Does Mr. Bones commit suicide?

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teachsuccess | High School Teacher | (Level 1) Educator Emeritus

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Yes, Mr. Bones commits suicide in Paul Auster's novel.

Although this is not directly stated in the novel, it is implied. When Mr. Bones' new owners, Dick and Polly, decide that they will go on vacation to Disneyworld, Mr. Bones is ecstatic until he realizes that they are not taking him with them. He laments the fact that he will be left behind; after all, his previous owner, Willy G. Christmas, had always taken Mr. Bones with him wherever he went.

It is not long after this disappointment that Mr. Bones experiences 'the first of several painful twinges in his abdomen.' Over the next two and a half weeks, the pain spreads to his haunches, his limbs, and to his throat. Although he does not exhibit any outward symptoms of any illness (like vomiting or diarrhea), Mr. Bones finds himself feeling less and less lively.

When he is finally dropped off at Dog Haven, he fails to recover any of his previous canine enthusiasm for new experiences, despite the fact that it is 'a four star rural retreat...designed to accommodate the needs and whims of the most indulged and demanding pets.' Mr. Bones finds himself oblivious to any of the pampering the staff subject him to; frighteningly, he eventually discovers that he can no longer eat or drink normally. In fact, his strength is weakening, and he finds himself either hallucinating or dreaming strange dreams about Willy.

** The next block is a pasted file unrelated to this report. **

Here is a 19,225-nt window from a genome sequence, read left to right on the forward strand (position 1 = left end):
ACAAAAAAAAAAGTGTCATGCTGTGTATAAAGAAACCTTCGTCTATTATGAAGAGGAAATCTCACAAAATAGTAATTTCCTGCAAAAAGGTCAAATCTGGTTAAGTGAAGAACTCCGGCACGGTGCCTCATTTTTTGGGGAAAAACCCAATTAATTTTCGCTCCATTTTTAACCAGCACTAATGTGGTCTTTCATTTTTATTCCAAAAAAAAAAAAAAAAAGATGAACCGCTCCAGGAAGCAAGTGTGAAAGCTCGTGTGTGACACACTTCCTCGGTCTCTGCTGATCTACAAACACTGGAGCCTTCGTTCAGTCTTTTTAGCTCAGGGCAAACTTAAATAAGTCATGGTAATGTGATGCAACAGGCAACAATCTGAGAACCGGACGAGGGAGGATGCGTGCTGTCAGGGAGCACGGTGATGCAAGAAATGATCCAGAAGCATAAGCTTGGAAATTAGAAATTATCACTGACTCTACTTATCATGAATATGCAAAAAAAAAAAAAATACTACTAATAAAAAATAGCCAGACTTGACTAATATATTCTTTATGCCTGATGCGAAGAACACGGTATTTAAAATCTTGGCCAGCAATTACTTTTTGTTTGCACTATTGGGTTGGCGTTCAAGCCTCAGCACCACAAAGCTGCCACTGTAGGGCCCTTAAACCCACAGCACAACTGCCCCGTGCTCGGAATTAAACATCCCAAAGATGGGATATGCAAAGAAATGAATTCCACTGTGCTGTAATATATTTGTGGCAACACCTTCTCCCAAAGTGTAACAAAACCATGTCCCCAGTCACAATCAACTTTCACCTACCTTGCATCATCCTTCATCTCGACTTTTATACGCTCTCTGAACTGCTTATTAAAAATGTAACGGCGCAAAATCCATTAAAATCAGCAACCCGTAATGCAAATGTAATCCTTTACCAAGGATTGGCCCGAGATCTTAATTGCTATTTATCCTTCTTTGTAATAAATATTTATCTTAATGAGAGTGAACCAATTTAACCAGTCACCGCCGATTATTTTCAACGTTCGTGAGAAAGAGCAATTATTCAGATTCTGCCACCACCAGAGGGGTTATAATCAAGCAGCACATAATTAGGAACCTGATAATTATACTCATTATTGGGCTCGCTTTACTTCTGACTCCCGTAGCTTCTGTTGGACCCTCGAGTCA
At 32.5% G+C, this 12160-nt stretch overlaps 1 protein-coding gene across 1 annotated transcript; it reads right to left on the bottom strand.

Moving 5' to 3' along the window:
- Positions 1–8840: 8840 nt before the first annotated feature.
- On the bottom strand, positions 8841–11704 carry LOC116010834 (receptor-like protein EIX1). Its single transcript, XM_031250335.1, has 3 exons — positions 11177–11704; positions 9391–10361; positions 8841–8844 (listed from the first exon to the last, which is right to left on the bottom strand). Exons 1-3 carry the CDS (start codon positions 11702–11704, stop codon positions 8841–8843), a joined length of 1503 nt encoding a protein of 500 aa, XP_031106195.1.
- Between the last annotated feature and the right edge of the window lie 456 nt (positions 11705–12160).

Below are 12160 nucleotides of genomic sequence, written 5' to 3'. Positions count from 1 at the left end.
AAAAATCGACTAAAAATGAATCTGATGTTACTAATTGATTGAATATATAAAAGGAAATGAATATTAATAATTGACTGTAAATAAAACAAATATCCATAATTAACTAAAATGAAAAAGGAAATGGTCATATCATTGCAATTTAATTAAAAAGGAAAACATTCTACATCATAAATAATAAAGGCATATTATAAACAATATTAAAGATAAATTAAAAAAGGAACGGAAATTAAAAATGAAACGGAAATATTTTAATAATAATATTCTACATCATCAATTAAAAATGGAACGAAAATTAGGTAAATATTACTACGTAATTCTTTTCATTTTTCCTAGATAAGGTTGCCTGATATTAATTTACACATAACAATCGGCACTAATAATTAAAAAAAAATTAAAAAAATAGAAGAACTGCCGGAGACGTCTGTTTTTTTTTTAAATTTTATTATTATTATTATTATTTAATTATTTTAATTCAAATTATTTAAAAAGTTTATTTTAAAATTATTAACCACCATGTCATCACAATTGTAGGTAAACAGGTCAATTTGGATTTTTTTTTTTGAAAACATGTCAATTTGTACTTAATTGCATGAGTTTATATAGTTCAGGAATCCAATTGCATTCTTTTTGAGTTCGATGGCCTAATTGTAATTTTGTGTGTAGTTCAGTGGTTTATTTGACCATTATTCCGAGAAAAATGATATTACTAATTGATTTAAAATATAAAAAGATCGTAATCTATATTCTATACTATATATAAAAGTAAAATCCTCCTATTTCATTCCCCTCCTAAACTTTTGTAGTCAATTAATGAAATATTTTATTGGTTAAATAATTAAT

Soon, Mr. Bones finds himself with a high fever; he vomits, and is distressed to find blood mixed in with half-digested meat fragments and yellowish matter. The owners of the dog retreat decide to take him to a vet, but Mr. Bones hatches a plan. When he is put into the car, he makes his way to the driver's seat; as soon as the door opens for the driver to get in, he jumps out and escapes into the woods. The goal is to get to back home; however, Mr. Bones is so weak that he only manages to walk two miles before he collapses. This time, he dreams that Willy has come to reassure him of his place in Timbuktu, that magical country where humans and dogs will be able to understand each other. In the dream, Willy tells Mr. Bones that he will have to 'kick the bucket' first before he can be admitted to Timbuktu.

When Mr. Bones finally wakes up, he finds that his fever is back with a vengeance; this time, he knows that he will never be strong enough to make the trip back to Dog Haven, even if Willy would have wanted him to. Upon hearing the sounds of the highway, he decides to make his way painfully to the road. After forty minutes of struggling through thorns, bushes, and uneven terrain, Mr. Bones finally sees the six lane superhighway. He decides that he will play 'dodge-the-car' to see whether he is still the dog he has always been.

'Dodge-the-car' then becomes a euphemistic phrase for Mr. Bones' suicidal mission. He knows that he is in no shape to avoid the fast cars and trucks. The last line of the novel tells us that Mr. Bones prefers to think of his mission as a journey rather than a 'vulgar suicide' mission.

With any luck, he would be with Willy before the day was out.

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